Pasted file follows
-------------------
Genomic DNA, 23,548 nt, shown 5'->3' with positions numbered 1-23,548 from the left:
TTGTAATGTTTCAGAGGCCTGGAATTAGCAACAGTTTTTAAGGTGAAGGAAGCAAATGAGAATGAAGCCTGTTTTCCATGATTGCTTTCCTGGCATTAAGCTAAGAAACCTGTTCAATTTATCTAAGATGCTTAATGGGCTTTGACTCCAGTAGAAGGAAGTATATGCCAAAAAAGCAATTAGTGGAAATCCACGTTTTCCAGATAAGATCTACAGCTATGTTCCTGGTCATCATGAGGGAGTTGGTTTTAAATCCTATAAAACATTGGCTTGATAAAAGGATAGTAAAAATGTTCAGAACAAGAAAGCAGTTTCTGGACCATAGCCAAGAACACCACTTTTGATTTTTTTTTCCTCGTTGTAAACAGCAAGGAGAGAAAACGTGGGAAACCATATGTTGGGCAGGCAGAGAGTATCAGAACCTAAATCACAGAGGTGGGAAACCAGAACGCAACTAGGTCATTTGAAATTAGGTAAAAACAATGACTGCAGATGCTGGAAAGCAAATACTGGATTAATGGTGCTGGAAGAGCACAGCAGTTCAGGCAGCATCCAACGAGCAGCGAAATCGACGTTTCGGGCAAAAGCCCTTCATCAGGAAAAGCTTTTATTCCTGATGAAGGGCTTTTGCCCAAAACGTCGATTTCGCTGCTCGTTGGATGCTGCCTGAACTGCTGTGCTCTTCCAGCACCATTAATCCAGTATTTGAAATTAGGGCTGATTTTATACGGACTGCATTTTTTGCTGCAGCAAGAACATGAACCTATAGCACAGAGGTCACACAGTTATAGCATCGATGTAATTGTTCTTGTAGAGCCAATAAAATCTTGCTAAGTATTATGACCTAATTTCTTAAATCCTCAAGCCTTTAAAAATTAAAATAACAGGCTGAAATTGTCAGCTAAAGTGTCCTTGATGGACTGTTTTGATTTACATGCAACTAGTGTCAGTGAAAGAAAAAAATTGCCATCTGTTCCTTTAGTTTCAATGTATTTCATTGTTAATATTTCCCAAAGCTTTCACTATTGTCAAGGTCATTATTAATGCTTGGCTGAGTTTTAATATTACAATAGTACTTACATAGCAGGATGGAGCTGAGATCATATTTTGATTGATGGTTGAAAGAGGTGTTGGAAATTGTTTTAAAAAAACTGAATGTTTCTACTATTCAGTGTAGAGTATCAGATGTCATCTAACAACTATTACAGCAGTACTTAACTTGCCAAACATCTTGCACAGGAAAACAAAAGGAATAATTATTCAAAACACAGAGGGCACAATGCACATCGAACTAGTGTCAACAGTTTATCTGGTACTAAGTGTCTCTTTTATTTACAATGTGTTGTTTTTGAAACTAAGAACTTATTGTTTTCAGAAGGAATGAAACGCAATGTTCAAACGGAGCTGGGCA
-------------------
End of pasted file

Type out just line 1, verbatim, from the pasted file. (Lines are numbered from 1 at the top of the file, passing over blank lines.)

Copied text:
Genomic DNA, 23,548 nt, shown 5'->3' with positions numbered 1-23,548 from the left: